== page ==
A defining May-December melodrama.

Unstreamable is a column where Jas Keimig and Chase Burns recommend movies and TV shows you can’t watch on major streaming services in the United States. We publish every Wednesday. 

This week… 

JAS: On cold evenings like the ones we’ve been having, who wouldn’t want to curl up to a good old-fashioned romance by the master of romance?

CHASE: Meanwhile, this week I fell down a clickhole of Tsui Hark’s cinematography (Once Upon a Time in China) and learned he wrote and produced an animated version of the cult Hong Kong movie A Chinese Ghost Story, for kids. It’s… vibey!

BUT! Most importantly: Come to Northwest Film Forum this weekend. We’re hosting screenings of Cowboy Bebop: The Movie as part of our Unstreamable series. The dub and the sub! We don’t want to fight about it

Got a recommendation? Give us the scoop at


USA, 1955, 89 min, Dir. Douglas Sirk

Even though the film is about an old widow falling in love with a young hunk, Jane Wyman was only 9 years older than Rock Hudson; she was 38 and he was 29.

There’s something so horny about Douglas Sirk’s All That Heaven Allows. Maybe it’s the colors. The New England landscapes and interiors are washed with a smoky orange and icy blue, shades that should not go together, but make you feel hot and cold at the same time. Or maybe it’s the fact that it was filmed in the ‘50s when upper middle class sexual and social rules were restrictive–it can be so sexy to burst out of what confines you. Or MAYBE it’s the fact that Jane Wyman and Rock Hudson are super hotties with great chemistry. All That Heaven Allows is the second Wyman-Hudson-Sirk collaboration and it’s pure melodrama distilled. Wyman plays Cary, an old widow of means who falls for her young arborist-with-a-heart of gold, Ron (Hudson). Because of their “huge” age gap, the relationship causes drama within Cary’s social set and family; those joyless hags think Ron is just trying to play Cary for her money. It sets up an interesting tension between the life Cary wants for herself and the life others expect from her. Every scene is beautifully composed with creamy, warm colors and ornate set dressings. Romance feels good in a place like this. Branded as a “women’s drama” when it first came out, All That Heaven Allows has gained much more esteem over the last half-century as being one the greatest films of its time. In fact, this movie helped bring us another century-defining film–Polyester. John Waters has been a long time admirer of Sirk, and his Divine-led suburbia satire pays homage to the legendary German director. Applause all around! JAS KEIMIG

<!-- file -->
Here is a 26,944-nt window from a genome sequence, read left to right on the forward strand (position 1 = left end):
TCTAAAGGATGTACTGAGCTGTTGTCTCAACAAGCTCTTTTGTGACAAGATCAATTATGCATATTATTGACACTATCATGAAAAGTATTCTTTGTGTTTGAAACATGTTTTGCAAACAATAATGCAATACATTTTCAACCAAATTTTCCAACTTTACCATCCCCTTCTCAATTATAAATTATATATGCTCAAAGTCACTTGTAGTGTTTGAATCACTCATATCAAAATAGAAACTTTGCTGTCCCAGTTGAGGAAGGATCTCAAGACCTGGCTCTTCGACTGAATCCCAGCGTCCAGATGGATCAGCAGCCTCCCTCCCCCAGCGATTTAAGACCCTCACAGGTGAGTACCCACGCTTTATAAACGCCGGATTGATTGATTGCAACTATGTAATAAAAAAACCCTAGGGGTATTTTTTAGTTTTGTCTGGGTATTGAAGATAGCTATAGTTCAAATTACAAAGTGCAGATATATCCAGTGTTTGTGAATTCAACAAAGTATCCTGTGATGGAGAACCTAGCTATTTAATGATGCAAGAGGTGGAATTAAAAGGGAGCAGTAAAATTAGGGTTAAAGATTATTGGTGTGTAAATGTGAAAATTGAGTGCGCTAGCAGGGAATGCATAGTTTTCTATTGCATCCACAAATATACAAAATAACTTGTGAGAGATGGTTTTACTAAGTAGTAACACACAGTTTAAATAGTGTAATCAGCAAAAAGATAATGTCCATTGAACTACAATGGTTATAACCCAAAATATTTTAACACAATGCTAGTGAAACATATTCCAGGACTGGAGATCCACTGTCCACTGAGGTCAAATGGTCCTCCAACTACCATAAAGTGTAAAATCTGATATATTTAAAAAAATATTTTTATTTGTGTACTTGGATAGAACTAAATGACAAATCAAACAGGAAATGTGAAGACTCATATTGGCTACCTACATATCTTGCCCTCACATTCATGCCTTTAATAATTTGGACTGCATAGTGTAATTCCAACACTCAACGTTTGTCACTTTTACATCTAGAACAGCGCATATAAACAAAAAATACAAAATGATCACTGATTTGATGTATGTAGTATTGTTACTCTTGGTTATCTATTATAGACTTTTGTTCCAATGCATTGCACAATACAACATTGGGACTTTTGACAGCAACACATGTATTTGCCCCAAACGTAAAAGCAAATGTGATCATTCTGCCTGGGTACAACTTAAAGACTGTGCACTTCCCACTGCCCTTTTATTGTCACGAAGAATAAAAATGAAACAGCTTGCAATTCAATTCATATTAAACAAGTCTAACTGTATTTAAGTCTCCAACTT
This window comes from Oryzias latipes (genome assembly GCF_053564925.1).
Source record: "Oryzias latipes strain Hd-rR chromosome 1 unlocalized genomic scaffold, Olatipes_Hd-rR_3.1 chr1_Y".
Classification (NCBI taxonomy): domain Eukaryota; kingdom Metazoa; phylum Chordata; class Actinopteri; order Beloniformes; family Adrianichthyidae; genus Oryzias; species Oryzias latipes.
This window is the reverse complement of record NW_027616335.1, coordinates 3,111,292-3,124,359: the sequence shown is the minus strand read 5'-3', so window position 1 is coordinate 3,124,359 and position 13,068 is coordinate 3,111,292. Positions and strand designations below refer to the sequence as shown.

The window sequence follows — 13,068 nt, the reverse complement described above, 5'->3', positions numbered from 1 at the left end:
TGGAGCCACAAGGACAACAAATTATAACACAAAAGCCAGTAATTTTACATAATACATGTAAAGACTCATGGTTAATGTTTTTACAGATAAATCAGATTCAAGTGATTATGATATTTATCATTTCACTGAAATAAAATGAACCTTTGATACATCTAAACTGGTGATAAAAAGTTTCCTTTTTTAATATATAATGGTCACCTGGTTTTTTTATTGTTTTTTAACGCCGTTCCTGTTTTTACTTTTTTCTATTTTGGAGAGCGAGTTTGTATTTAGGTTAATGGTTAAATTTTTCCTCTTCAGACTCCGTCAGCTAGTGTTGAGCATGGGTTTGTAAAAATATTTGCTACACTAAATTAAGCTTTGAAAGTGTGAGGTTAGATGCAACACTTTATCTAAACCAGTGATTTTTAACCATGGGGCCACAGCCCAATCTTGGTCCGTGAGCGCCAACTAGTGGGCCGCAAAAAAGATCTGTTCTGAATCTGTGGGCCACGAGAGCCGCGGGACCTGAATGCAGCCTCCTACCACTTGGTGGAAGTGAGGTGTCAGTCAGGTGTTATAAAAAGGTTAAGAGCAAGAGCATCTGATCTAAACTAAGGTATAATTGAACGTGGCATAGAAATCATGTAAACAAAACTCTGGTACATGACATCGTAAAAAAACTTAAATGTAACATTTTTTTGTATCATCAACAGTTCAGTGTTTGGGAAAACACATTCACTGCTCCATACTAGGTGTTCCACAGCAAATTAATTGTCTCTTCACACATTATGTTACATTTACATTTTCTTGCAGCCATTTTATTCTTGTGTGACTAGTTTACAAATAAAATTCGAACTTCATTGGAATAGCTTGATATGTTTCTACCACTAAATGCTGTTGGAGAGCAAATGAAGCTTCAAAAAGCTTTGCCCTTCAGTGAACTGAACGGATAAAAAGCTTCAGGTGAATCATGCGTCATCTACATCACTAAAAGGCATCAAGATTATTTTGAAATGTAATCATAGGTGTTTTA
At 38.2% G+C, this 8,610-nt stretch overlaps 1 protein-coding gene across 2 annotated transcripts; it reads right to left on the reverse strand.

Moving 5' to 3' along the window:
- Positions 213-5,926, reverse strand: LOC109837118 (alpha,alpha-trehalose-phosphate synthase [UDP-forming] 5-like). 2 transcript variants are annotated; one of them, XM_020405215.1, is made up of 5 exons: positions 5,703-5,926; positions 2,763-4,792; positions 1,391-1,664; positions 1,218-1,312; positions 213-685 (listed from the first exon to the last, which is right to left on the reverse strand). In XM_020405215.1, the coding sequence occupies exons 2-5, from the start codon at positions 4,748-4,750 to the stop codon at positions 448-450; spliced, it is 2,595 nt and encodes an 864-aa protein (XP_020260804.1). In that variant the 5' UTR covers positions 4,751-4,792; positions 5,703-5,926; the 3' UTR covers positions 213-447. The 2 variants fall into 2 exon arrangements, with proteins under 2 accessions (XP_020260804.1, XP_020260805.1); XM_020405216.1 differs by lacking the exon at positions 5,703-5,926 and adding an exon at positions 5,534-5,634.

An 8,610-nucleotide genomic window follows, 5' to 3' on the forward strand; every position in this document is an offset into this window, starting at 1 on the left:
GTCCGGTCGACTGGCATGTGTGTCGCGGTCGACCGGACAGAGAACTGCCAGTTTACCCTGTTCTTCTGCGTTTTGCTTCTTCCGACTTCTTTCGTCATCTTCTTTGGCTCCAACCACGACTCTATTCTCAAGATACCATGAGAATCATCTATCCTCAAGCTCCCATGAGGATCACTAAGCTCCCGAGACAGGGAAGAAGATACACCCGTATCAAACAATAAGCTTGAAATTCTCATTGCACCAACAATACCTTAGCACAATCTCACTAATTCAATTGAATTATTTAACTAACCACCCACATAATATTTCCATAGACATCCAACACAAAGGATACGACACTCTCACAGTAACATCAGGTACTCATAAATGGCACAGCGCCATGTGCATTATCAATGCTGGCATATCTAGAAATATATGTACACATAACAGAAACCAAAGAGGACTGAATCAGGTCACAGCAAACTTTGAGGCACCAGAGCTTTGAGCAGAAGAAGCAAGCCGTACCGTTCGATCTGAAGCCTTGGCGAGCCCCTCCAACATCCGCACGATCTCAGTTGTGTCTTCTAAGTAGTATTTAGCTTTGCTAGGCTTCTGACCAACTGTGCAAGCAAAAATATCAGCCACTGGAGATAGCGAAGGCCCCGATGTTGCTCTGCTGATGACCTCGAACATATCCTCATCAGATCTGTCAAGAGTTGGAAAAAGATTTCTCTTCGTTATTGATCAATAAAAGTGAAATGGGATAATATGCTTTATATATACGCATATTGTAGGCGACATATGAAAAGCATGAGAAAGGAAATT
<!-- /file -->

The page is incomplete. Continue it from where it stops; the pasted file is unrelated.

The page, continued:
Find it in the Directors section under Sirk, Douglas.



Hong Kong | Japan, 1997, 84 min, Written and Produced by Tsui Hark

Half in hand-generated 2D, half in computer-generated 3D.

My first experience with director Tsui Hark was with his Once Upon a Time in China franchise, which is enormous, containing six movies and a TV series. It stars Jet Li as Wong Fei-hung, a martial arts master and folk hero portrayed in over 100 films and TV series. (He’s got his own theme song.) China’s opening sequence hooked me; it’s operatic, balletic, huge. The series’ movies are overstuffed, with plots that are a little hard to follow, but that’s a theme with Tsui’s movies. Tbh I don’t really mind because they’re so extravagant and big. 

Tsui’s involved in a whole bunch of films, also notably A Chinese Ghost Story, a cult movie about a dude who falls in love with a ghost and gets involved in underworldly shenanigans. It spawned sequels and an animated film directed toward children. Released a decade after the original, the animated version is pretty weird. The whole movie is a mix of 3D and 2D, created over four years with (for the time) ambitious CGI. It doesn’t always work, but it’s consistently maximalist, and it feels very Tsui. The kids in 1997 must have felt like they were on shrooms watching this.

Find it in the animation room under non-childrens animation. (It’s for kids, though.) 


Looking for more? Browse our big list of 350+ hard-to-find movies over on The Stranger.

*The fine print: Unstreamable means we couldn’t find it on Netflix, Hulu, Shudder, Disney+, or any of the other hundreds of streaming services available in the United States. We also couldn’t find it available for rent or purchase through platforms like Prime Video or iTunes. Yes, we know you can find many things online illegally, but we don’t consider user-generated videos, like unauthorized YouTube uploads, to be streamable.

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